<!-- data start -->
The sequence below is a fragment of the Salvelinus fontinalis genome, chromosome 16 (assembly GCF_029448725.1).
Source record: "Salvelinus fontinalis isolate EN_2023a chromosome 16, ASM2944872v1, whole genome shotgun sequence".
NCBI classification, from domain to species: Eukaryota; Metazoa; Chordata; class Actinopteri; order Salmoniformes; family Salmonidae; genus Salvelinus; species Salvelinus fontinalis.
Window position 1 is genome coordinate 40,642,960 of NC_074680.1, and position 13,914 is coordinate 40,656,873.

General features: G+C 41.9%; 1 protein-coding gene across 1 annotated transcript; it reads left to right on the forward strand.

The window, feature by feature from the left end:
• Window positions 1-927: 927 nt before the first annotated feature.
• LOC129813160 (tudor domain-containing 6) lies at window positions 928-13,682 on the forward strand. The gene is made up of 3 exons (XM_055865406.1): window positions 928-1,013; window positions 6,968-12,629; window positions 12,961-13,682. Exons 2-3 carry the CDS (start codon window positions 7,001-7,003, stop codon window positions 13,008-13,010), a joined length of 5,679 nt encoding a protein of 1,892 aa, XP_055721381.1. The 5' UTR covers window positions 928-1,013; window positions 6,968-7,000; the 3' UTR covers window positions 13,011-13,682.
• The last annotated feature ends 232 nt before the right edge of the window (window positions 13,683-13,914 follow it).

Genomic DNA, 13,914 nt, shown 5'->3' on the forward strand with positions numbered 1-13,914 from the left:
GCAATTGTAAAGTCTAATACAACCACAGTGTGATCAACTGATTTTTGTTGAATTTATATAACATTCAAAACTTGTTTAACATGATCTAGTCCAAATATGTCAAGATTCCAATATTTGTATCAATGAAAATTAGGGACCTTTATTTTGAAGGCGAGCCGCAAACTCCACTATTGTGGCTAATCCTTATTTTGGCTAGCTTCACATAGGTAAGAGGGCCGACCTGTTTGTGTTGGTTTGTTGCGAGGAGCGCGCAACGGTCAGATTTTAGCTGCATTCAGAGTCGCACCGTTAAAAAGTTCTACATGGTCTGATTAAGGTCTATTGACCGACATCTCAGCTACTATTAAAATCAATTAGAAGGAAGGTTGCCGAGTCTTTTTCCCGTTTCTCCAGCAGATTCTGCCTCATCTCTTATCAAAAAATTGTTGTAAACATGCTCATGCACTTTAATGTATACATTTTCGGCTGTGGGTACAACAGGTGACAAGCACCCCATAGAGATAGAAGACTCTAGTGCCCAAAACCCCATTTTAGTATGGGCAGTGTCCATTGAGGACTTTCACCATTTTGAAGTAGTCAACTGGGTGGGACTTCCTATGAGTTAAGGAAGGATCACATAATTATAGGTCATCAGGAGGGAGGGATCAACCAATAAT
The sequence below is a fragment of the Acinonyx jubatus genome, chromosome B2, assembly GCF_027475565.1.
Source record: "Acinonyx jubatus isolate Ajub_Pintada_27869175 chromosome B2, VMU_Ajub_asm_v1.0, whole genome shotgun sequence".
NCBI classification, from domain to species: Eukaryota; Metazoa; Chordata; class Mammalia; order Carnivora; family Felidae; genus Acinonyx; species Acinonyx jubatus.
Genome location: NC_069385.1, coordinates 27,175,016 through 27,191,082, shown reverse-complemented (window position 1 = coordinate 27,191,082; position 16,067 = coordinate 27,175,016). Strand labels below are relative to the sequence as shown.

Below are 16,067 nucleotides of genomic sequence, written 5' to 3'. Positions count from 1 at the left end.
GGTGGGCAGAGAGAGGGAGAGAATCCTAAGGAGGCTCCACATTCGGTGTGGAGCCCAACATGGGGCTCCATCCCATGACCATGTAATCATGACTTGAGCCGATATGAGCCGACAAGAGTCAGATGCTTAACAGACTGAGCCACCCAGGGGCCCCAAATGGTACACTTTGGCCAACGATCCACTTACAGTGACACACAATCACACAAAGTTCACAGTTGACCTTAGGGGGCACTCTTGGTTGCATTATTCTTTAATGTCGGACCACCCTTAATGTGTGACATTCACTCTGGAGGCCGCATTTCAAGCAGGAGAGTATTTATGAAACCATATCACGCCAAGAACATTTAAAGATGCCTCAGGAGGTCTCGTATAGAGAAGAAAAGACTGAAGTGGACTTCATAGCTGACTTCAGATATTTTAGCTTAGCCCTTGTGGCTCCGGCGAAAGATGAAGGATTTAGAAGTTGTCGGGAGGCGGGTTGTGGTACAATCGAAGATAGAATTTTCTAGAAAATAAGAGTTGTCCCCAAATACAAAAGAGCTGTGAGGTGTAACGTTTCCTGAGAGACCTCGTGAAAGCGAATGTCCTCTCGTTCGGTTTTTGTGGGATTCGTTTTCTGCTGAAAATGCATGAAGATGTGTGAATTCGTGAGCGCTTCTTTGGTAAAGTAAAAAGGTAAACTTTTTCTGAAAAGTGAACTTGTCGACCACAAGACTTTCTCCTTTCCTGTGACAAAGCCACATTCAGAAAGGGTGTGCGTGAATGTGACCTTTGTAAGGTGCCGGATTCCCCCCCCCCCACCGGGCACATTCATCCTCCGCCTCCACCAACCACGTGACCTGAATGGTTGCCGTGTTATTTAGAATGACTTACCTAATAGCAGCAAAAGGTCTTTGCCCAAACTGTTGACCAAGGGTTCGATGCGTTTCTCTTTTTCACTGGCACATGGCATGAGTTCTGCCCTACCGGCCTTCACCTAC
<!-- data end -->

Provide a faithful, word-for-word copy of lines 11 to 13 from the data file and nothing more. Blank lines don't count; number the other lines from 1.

GCAATTGTAAAGTCTAATACAACCACAGTGTGATCAACTGATTTTTGTTGAATTTATATAACATTCAAAACTTGTTTAACATGATCTAGTCCAAATATGTCAAGATTCCAATATTTGTATCAATGAAAATTAGGGACCTTTATTTTGAAGGCGAGCCGCAAACTCCACTATTGTGGCTAATCCTTATTTTGGCTAGCTTCACATAGGTAAGAGGGCCGACCTGTTTGTGTTGGTTTGTTGCGAGGAGCGCGCAACGGTCAGATTTTAGCTGCATTCAGAGTCGCACCGTTAAAAAGTTCTACATGGTCTGATTAAGGTCTATTGACCGACATCTCAGCTACTATTAAAATCAATTAGAAGGAAGGTTGCCGAGTCTTTTTCCCGTTTCTCCAGCAGATTCTGCCTCATCTCTTATCAAAAAATTGTTGTAAACATGCTCATGCACTTTAATGTATACATTTTCGGCTGTGGGTACAACAGGTGACAAGCACCCCATAGAGATAGAAGACTCTAGTGCCCAAAACCCCATTTTAGTATGGGCAGTGTCCATTGAGGACTTTCACCATTTTGAAGTAGTCAACTGGGTGGGACTTCCTATGAGTTAAGGAAGGATCACATAATTATAGGTCATCAGGAGGGAGGGATCAACCAATAAT
The sequence below is a fragment of the Acinonyx jubatus genome, chromosome B2, assembly GCF_027475565.1.
Source record: "Acinonyx jubatus isolate Ajub_Pintada_27869175 chromosome B2, VMU_Ajub_asm_v1.0, whole genome shotgun sequence".